“Prof Giuliani observes that one of the sexual positions depicted is copied from an Arretine depiction of [explicit deleted] copulation, but the artist applied it anatomically incorrectly to [explicit deleted] copulation, thus (it is suggested) giving the forgery away. (This logic is surely only watertight if one assumes that an ancient artist depicting a homoerotic scene had actually practised [explicit deleted] him/herself.)”
The three "[explicit deleted]" bits replace the words "vaginal", "anal" and "anal sex" in Barford's original text.
Not sure if I had woken up in another century, I had to pinch myself. I rushed to check the calendar. Yup, we are in the 21st century - but I have no idea what century Howland is stuck in. Is he trapped in some puritanical 1920s time-warp?
In Howland's Billy Bunter time-capsule, words like "vaginal", "anal" and "sex" are explicit. Oh crikey! Oh crumbs! That young Barford chappy has been using naughty words! Oh dear, will Barford be put in detention, made to stand in the corner and wash his mouth out with soap, caned, expelled?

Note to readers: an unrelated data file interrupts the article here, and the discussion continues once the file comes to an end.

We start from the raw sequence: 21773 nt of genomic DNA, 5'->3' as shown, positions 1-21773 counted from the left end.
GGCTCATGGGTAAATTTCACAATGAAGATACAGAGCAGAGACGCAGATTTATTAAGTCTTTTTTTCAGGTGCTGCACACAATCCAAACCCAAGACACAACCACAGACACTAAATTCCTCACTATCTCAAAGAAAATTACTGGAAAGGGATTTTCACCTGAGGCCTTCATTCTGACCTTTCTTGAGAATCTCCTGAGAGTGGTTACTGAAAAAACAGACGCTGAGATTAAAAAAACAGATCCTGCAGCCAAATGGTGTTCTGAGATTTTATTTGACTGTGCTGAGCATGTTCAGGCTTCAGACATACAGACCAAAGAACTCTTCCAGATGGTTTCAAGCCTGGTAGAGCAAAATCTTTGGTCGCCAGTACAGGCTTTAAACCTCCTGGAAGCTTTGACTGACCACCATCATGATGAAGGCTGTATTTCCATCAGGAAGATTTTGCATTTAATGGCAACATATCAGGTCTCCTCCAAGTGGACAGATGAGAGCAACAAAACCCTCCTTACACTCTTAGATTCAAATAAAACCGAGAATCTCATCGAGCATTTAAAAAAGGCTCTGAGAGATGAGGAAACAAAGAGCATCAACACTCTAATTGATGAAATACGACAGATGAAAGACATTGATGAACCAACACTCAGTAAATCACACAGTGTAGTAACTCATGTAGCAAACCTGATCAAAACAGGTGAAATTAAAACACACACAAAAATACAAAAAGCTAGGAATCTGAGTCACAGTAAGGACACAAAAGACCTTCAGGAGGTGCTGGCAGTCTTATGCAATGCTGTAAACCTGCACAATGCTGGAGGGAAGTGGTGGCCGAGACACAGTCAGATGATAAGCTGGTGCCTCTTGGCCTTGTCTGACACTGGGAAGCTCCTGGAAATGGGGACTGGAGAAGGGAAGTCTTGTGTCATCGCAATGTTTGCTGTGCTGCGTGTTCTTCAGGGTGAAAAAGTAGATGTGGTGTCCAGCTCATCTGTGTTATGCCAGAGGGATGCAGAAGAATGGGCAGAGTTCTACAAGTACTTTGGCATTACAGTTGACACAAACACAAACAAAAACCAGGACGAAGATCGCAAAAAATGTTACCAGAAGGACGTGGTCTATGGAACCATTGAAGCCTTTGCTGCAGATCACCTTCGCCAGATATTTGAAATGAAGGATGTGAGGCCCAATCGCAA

Meanwhile, those of us in the modern grown-up world know that adult authors (such as art historians and other academics) have been using adult vocabulary to describe acts and anatomy for a very long time - presumably since they assume that their readers are also mature adults rather than a pack of giggling prepubescents. I'm surprised that Howland, as a saviour of historical artefacts - doubtless with a vast library of academic books to back his cause, is still in a state of innocent shock.
In addition, even everyday language has moved on considerably since the days of Billy Bunter. Real expletives such as "fuck" are now commonplace. Language has never been static; it is a fluid medium that changes and evolves with each new generation.
But dash it all, old chums! Perhaps an outdated attitude to language goes a long way to explain why some people also have a similarly outdated attitude to conserving heritage. Is it time to join the 21st century?